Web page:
Matt Freema, Inside Resources - Thu, 27 Feb 2020
The Symonds pit at Hunua quarry south of Auckland is a worthy example of a large Greenfields’ quarry development that took place in a relatively short space of time.
The challenge developing Symonds – now in full production and the primary pit at Hunua - involved maintaining a high level of production while transitioning from the old pit to the new, and finding a home for the overburden in what is otherwise a tight site given its high level of production.
Hunua is Winstone Aggregates’ largest quarry and one of the top three by production volume in the country, running at around 3 million tonnes per annum.
A quarter of its output is taken by other Fletcher Building divisions including Firth Concrete while the rest is sold to external customers.
Winstone central operations manager Tim Hazell says that around 30 per cent of production from Hunua consists of premium products such as concrete aggregates, sealing chip and asphalt aggregates with the remainder constituting normal roading and construction fill-type materials.
The mine plan and earthworks programme that saw the wind-down of the old Hunua pit and the start-up of Symonds was an impressive one.
The company had to do this while maintaining production volumes and keeping the site safe. The existing pit was used as a cleanfill for early Symonds overburden stripping. “The transition to Symonds in terms of the fill and overburden dumping along the way was crucial,” says quarry process engineer Jonathan Laycock.
Mining at the old Hunua pit saw it taken down to RL 20 metres above sea level. Substantial fill work since has taken it up to RL80.
The new Symonds pit has already come down 110 metres and is currently at RL90, designed to go down to RL-5. To an observer this is already a large open-cast quarry. The total material volume taken from Symonds so far - rock sold plus overburden moved – is approximately 8 million bank cubic metres (equivalent to approximately 18 million tonnes).
Hazell says that pit design was key in opening up the resource and providing access to the different grades. The rock resource at Hunua is greywacke which the team then roughly defines in three groups of quality - weathered, moderately weathered, and premium rock.
Next year a big move will be the opening up of a western pushback from the Symonds pit, back towards the fixed plant area.
The old Hunua pit now operates as a commercial all-weather cleanfill as well as taking ongoing stripping from Symonds.
Hazell says the cleanfill commenced with a soft start and staging area two years ago. “It was then converted into a full ‘safe area’ engineered tip head so customer trucks can drive all the way in to drop off a load,” he says.
Other cleanfills tend to close over the wet winter as they can’t safely accommodate trucks. The roads have been developed at Hunua to provide an all-weather operation which Hazell says went really well last winter.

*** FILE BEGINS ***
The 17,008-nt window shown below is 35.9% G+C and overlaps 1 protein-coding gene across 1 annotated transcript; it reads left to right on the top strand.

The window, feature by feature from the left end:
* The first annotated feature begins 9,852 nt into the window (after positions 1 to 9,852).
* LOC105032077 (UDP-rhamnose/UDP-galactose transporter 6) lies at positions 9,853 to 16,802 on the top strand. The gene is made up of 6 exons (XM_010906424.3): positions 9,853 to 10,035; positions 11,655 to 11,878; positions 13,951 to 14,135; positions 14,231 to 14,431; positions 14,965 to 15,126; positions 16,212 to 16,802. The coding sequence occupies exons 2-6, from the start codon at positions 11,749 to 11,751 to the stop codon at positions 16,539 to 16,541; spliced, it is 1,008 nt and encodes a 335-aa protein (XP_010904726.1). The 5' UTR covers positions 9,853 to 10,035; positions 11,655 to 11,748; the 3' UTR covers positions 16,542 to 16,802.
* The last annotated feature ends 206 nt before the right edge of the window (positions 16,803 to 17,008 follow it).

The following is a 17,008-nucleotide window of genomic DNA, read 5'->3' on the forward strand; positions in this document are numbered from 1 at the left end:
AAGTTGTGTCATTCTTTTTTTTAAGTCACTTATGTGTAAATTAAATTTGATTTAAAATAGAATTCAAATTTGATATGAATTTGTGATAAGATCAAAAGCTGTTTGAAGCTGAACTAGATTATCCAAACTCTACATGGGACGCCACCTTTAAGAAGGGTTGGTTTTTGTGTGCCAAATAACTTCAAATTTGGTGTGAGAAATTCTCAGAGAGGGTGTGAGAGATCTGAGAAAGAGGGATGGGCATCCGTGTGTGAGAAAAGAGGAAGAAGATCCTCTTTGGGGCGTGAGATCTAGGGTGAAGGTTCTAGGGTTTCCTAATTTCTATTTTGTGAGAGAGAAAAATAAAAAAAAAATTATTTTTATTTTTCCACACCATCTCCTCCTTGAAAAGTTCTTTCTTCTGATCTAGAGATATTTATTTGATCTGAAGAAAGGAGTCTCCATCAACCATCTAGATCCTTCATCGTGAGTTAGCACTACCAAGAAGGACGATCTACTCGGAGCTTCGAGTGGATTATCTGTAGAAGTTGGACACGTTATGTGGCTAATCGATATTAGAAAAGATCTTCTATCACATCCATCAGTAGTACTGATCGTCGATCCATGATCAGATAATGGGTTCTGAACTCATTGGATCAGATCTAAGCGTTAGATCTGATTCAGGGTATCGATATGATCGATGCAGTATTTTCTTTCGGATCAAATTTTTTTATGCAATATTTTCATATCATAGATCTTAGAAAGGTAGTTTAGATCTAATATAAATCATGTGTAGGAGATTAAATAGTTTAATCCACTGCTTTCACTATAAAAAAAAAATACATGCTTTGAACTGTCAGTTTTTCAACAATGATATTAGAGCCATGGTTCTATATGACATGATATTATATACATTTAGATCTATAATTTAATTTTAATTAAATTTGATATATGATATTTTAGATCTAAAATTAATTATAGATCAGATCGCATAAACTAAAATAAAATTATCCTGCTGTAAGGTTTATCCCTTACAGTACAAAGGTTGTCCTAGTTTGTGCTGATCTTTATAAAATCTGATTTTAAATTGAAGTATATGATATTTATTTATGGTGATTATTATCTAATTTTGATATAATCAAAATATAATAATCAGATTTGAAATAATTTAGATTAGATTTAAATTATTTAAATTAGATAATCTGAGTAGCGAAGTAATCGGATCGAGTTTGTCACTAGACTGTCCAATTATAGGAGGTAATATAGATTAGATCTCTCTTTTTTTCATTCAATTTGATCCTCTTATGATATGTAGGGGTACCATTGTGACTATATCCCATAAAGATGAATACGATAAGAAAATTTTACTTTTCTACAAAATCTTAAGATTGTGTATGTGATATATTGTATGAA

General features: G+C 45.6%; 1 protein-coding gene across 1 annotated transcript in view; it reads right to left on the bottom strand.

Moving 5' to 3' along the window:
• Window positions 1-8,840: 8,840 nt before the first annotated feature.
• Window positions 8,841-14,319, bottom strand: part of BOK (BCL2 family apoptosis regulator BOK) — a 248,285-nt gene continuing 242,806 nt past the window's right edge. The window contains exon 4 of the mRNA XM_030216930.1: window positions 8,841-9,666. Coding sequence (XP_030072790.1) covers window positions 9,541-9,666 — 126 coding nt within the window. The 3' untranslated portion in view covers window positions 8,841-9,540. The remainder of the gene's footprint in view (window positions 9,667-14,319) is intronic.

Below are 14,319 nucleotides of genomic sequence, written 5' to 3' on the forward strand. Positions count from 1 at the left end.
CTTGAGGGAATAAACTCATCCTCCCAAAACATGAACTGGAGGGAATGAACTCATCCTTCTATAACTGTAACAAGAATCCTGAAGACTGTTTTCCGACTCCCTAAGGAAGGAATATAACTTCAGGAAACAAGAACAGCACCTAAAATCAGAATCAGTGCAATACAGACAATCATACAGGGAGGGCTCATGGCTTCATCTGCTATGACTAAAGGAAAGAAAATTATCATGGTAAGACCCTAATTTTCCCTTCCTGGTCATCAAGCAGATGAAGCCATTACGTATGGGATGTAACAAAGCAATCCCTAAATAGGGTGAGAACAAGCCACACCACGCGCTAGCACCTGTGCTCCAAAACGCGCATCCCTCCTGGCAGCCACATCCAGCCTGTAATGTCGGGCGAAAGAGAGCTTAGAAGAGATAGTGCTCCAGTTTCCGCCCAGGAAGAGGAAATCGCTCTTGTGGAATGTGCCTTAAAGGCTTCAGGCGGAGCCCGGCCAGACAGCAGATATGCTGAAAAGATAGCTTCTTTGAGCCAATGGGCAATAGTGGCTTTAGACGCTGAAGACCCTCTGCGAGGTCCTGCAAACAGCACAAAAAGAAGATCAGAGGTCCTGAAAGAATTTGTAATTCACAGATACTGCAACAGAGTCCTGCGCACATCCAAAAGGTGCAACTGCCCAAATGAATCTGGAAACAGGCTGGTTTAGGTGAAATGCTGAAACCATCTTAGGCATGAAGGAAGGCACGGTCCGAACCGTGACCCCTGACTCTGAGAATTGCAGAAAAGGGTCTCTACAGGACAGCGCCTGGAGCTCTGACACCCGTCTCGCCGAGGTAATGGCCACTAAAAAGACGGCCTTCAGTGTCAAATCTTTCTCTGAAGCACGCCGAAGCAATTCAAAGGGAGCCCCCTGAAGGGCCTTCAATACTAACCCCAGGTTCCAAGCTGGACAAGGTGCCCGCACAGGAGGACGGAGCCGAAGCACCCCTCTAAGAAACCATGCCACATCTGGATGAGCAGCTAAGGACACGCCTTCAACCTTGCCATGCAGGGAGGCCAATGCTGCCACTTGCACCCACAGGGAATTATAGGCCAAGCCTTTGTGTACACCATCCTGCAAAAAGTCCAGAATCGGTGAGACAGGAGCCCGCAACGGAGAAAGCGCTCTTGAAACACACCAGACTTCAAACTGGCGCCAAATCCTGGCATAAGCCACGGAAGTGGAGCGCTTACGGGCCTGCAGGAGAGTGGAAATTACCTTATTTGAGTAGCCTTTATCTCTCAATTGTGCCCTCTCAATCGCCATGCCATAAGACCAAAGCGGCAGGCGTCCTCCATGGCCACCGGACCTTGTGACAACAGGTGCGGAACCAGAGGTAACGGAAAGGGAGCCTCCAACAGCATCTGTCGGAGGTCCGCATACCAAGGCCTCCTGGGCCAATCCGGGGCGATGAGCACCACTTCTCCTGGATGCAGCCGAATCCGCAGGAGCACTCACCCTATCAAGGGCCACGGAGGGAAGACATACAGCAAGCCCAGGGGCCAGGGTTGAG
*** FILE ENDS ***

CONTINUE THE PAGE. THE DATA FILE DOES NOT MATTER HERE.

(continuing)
Winstone Aggregates general manager David Welsh says there is some back-loading at the cleanfill. “More importantly it is our same customers using the site for both rock and cleanfill, just not necessarily always in the same load.”
“Cleanfill volumes have been increasing over the last three years since it opened,” he says. “It now receives approximately half a million tonnes per annum.”
Welsh says customer service has been a big focus at Hunua.
The quarry – one of the busiest in the country - experiences up to 600 truck movements per day. “We’ve done a lot of work around optimising truck turnaround and service levels in general for our customers,” he says.
The company installed a third weighbridge and a sheeting bay for trucks which is located out of the main traffic flow to speed things up. “We’ve now got an 11-minute average truck turnaround time – weighbridge to weighbridge – this is a reduction,” Welsh says.
The company measures customer satisfaction scores which have improved at the site. Even separate toilets were installed for truck drivers. Hazell says that the sales staff do a lot of planning work to determine which products need to be made at any one point in time. “Sales and service staff start at 0600 while the whole quarry opens at 0500,” he says.
Hunua recently completed commissioning and performance testing of a new $2 million fleet of Metso mobile crushing equipment, supplied by MIMICO.
Welsh says that today’s mobile crushing equipment is a leap forward in terms of technology and operating efficiencies. “The flexibility we get with mobile plant means we can take constraints out of the fixed tertiary plant and make some of the high-end roading products to order, much faster,” he says. “These new mobile units are also much cheaper to run.”
The large fixed plant at Hunua runs 20 hours per day, closing for a short maintenance period. It is supported by a PAP wash plant which has been a real success according to Welsh, and a cement-treated basecourse plant. The laboratory operation runs 19.5 hours a day, six days a week.
The main production excavator at Hunua is a Komatsu PC 1250. This is supported by a fleet of 64-tonne CAT 775G dump trucks and CAT 980M wheel loaders.
Some lower grade crushing is done in the pit while most of the material is transported via the impressive 30-metre wide haul roads to the plant area.
Specialist heavy equipment contractor and bulk earthmover C&R Developments is a long-term supplier on-site, providing overburden removal and associated earthworks and quarry roading construction. It has 10 large dump trucks and 4 excavators on site.
Since the Symonds development began in 2014, between 600,000 to 900,000 BCM has been stripped each year.
Red Bull does all the blasting on site and BDC Engineering does maintenance. There are 40 staff at Hunua plus contractors.
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